Hit a travel snag and hoping to hash it out on the horn? Hang up and take it to Twitter! You may find your airline to be just a smidgen more compassionate when the whole twitterverse is watching. Of course, that's not the case with every airline. Some carriers barely have a Twitter presence while others are much more active and eager to please. Where does your airline stand? Here's a sampling of recent tweets and the airline's responses. 


American @AmericanAir "We expect our agents to be kind and courteous. Sorry to hear you experienced otherwise and that your travel was impacted, Paula." A flurry of questions answered by busy but friendly reps who can be remarkably solution oriented and often quite swift at the follow-up. A+ If you want to get American’s attention, this is a great way to do it, whether you have a legitimate issue or just need to vent. Of all the airlines, this one feels most like a support group, in a good way. Beware, though; other customers keep the on-duty Tweeters busy enough that you may have to wait your turn.
Delta @DeltaAssist  "We hate hearing this. I'm terribly sorry for the disservice. If there's something we can do to help, please let us know." Delta hasn't exactly been on top of the whole Twitter thing in the past; it still seems like it's always struggling to keep up. This committed complaint feed, spun off from the airline's main Twitter account, feels like a walk through a busy triage unit. We see very few positive follow-ups. Delta still hasn't figured out how to keep the tone light even when everything's terrible, the way American has done.
JetBlue @JetBlue "The delay on Flight 428 is due to a mechanical issue that's being addressed. The new estimated departure time is 10:10." The most popular airline feed currently – with more than 1.7 million followers –  stays busy. Right up there with American; reps often go into detailed, friendly conversations with passengers, who tweet a variety of questions. If you ever are just stuck on the tarmac and want to know what's going on, for example, chances are good they'll let you know within minutes.
Southwest  @SouthwestAir  "Lawrence, this is three no bueno messages. Not how we do it. What flight are you on? Would LUV to investigate." Nearly 1.5 million people follow Southwest, but there isn't a massive amount of interaction – much of the problem solving and general chatting happens off-site on reps' own Twitter accounts.   It's probably a testament to Southwest's relative predictability, but much of the SWA-related chatter on Twitter is either positive or at least not damaging. We like the personal service offered by the representatives, who reach out from their own accounts directly to consumers on matters as simple as "Will my plane have WiFi?"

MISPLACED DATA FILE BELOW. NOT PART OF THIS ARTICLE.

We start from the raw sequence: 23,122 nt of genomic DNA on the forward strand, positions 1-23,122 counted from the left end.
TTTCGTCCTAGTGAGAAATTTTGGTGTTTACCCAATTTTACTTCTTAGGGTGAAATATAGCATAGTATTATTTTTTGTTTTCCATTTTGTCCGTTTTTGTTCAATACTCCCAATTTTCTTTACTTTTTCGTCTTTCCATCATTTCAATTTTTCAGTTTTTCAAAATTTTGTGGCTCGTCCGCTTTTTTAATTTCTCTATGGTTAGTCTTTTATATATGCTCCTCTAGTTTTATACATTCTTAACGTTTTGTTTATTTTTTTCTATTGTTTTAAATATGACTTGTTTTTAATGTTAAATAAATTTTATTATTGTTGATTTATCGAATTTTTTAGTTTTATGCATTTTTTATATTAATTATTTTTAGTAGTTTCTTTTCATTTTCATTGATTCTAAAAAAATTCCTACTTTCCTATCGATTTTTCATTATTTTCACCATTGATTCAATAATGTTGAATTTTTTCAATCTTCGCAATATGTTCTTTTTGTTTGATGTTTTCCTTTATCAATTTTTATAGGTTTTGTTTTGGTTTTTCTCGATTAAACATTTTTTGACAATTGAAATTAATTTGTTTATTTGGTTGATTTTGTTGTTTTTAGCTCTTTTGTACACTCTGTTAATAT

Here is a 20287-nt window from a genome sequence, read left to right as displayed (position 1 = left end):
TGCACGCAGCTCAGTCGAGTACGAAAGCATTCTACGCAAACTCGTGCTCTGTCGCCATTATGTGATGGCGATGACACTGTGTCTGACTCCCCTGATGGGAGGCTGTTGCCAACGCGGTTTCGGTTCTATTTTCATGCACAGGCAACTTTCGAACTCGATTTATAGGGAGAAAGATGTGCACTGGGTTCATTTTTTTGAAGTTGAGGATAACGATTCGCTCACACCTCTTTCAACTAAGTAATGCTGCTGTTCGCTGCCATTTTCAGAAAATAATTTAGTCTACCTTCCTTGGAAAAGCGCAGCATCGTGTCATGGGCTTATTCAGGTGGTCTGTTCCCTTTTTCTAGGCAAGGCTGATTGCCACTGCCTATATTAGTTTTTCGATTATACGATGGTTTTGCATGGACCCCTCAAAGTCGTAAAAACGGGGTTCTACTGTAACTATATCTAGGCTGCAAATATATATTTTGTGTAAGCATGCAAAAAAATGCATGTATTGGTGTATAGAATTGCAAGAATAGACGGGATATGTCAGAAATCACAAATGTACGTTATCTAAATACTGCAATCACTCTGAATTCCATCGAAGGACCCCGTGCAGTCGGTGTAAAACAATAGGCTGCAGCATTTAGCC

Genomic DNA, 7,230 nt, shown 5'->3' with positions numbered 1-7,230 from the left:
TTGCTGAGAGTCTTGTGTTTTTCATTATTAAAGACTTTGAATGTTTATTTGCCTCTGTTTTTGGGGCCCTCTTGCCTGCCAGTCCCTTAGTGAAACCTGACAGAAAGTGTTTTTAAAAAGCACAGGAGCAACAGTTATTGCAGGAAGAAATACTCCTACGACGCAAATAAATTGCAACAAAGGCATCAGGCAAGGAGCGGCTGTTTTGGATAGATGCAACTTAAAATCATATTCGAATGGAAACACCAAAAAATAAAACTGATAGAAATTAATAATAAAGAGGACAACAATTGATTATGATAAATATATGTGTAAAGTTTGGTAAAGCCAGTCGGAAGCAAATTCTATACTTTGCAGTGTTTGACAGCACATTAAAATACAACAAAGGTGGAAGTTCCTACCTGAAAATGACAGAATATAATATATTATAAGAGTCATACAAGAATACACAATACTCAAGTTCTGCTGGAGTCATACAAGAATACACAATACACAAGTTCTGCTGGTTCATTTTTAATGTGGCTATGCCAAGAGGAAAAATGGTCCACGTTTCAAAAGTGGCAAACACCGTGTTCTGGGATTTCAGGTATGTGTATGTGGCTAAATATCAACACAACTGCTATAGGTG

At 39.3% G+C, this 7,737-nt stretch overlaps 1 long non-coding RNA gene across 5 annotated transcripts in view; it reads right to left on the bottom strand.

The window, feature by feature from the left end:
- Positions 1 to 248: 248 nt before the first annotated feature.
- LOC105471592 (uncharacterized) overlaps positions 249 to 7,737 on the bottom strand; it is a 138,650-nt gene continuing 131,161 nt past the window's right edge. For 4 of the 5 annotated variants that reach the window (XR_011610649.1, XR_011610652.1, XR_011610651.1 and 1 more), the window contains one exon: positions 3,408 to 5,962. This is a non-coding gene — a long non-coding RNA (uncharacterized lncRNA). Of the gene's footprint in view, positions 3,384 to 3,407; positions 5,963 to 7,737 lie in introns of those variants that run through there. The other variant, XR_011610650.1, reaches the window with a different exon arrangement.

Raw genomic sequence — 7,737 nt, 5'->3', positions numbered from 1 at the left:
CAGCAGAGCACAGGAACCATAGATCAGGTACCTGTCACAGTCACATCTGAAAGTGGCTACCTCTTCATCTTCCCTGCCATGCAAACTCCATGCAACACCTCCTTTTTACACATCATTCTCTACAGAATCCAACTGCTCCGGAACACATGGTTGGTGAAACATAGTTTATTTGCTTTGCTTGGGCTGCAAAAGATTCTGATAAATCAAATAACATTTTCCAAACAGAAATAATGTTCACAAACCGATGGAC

United @United "Sorry for the delay, it was due to air traffic control. Do you need help getting rebooked?" United's crew keeps busy with scores of questions coming in throughout the day, doing their best to help. A- A slightly less breezy / reassuring tone than you'll find on the American or JetBlue feeds, very business like. Still, fairly fast on the uptake and generally eager to reach a resolution.
Virgin America @VirginAmerica "We're having a blast at #SXSW!" Very much the Virgin experience – bright, shiny, wants to be your friend, until you actually need something. Virgin "won't address specific guest service issues on Twitter." For that, they want you to call or write. You can still tweet questions at them, but they'll nearly always ask you to follow and send them a direct message, to keep the conversation private.   
Spirit @SpiritAirlines "Check out these ultra-low fares on last minute flights." You already know not to expect much from the airline – same goes for their Twitter presence. F Their feed is a dead zone. For some cheap entertainment, though, search Twitter for mentions of the airline. Hilarious. Much of it unprintable.  
US Airways @USAirways "I am very happy we could help make your evening better. Have a safe flight." Like the airline itself late in its life, a little bit of a rubber band and paperclip operation, at least in feeling. C+ A lot of pat answers and steering customers towards the official complaint form on their web site – not all that much helpfulness or placating of angry passengers going on. "Thanks for the lame answer," griped one passenger recently, after receiving the brush-off from a representative.
Hawaiian @HawaiianAir "I'm sorry that you're upset. Please contact our Consumer Affairs Office to contest the charge." Well-meaning but not terribly rushed and often a little less than intuitive. (Anyone who's been to Hawaii will recognize this style of service.)  C- If you tweet something positive, they're all smiles and all over you, otherwise manage your expectations. They'll direct message you if you request it – sometimes they'll offer. A mixed bag, really.
Alaska @AlaskaAir "We love the smell of jet fuel in the morning." These guys definitely have your back, or at least try to.

A Very good service – lots of following up, lots of checking into specific details for passengers, less platitudes / empty cheerfulness. Efficient.  

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